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'Perhaps' is a four-letter word

While the AJC goes a-malling, democracy goes down the tubes

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"Perhaps. Keep that word in mind for a moment. It was, perhaps, the most important utterance during what passed for the recent exercise in democracy in Atlanta. Or, perhaps, one might call what happened Nov. 6 a fine example of American consumerism -- a product, the mayor's office, was sold at a luxury price ($5 million-plus total spent; $78 anted by winner Shirley Franklin for each of her votes) to the people with the hard currency. Perhaps.

And, perhaps, the real conundrum with the election-cum-auction was the mystery of how the community's watchdog had been transmuted into a lapdog unable to muster even a hearty "yip" over a city in dire distress.

No, it's even worse than that. The aging watchdog has been put down by its corporate master -- an owner fearful that too much aggressive attention to Atlanta (read: poor, black) might, perhaps, turn off affluent (read: white) suburbanites.

My fascination with the word "perhaps" stems from an election day, front page story in The Atlanta Journal-Constitution that begins:

"Perhaps the most high-profile race locally is in the city of Atlanta, where a field of candidates ... look to succeed two-term Mayor Bill Campbell."

Perhaps?

The grammatical error aside, how did this obscene word "perhaps" get into the sentence? The descent of the AJC from a great newspaper to a slowly dying irrelevancy is nowhere more evident than in its shameful inability to declare that the mayoral campaign for Atlanta -- the capital and largest city in Georgia, the hub of the South, the keystone municipality in a metro area that ranks among the nation's 10 largest -- is most definitely the biggest goddamn deal of the day.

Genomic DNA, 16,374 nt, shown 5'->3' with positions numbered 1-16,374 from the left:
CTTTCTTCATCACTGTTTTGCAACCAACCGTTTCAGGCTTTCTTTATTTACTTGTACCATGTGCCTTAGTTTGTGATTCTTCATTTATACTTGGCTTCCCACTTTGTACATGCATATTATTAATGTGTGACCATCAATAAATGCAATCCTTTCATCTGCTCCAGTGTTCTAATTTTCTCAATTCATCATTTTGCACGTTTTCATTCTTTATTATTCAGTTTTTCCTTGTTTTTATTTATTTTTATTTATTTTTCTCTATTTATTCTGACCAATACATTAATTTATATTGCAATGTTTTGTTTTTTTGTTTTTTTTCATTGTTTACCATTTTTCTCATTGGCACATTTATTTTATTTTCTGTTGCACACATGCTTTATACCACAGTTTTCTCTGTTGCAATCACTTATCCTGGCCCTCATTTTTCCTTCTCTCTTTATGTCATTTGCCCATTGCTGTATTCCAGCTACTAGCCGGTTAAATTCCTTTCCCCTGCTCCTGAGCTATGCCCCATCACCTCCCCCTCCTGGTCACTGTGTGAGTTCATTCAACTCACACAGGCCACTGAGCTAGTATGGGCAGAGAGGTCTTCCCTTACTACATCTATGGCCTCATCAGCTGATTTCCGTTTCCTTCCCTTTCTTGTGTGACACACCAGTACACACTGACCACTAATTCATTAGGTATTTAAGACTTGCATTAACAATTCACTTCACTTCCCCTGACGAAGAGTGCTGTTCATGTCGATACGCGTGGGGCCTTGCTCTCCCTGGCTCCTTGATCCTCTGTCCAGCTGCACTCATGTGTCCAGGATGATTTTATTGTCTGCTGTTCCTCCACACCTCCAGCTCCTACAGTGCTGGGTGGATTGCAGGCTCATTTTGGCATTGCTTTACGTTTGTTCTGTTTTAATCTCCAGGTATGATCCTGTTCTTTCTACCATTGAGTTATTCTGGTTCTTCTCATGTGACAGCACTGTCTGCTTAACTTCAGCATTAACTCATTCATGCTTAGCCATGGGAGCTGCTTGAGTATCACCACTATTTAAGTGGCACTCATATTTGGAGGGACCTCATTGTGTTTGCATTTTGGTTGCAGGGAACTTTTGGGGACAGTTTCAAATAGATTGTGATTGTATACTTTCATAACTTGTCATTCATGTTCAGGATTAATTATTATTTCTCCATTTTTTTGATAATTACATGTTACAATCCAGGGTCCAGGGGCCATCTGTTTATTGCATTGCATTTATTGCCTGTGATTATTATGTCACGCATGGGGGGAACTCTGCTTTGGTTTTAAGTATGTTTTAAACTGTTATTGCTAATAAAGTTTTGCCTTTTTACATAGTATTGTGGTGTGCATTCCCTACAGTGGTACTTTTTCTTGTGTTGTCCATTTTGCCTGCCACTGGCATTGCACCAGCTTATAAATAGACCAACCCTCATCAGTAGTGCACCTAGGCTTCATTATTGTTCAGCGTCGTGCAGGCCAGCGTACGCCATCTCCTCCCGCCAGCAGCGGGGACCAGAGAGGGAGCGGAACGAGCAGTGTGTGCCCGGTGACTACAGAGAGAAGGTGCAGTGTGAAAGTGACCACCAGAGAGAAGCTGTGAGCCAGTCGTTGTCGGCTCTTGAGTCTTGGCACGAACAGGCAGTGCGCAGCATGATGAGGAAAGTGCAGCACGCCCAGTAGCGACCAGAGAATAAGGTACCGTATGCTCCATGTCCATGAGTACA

"Was everyone out to lunch over at the AJC?" said Liz Flowers, spokeswoman for mayoral candidate Robb Pitts. "We didn't know from day to day who was covering the campaign, or if anyone was."

At the Pitts campaign party Nov. 6, held at the Atlanta Hilton, someone had put up little tent signs for the media. Against one wall was a placard for The Atlanta Journal. There were no signs for the Constitution or AJC. Just the poor old Journal, which by election day had been a corpse for 72 hours, its hulk irrevocably fused with its morning sister.

At some point during the night, a wag scribbled "RIP" on the Journal name card. The TV folk who were hanging around got a low-octane chuckle. Party-goers eyed the empty table and the sign with bemusement. One campaign worker came to the table, looked quizzically around, and asked a few of us standing nearby if we know who was there from the AJC. We shrugged.

The ostensible hometown daily newspaper for Atlanta was almost invisible that evening at both the Pitts party and, a block away, at Franklin's. There were sightings of photographers and a junior reporter or two. And, the indefatigable Colin Campbell -- virtually the only intelligent voice about politics on the AJC's news pages -- made the rounds.

The AJC the next day had reports that barely rose to the level of mediocre and routine. Bush league? Yeah, bush league. That, however, was a qualitative improvement over the newspaper's coverage of the race in the preceding months.

Reporters often characterized this year's hustings as a "sleepy campaign" or "low key."

But the media is the message, and it was the AJC that was somnambulant. The campaign season was dull because the newspaper declared by its boring coverage that the election wasn't worth citizens' time. Almost totally absent were articles vigorously presenting issues, ripping the hell out of candidates' hyperbolic claims, challenging conventional wisdom with incisive polling, investigating the ocean-size cesspool of corruption that swamps politics in Atlanta.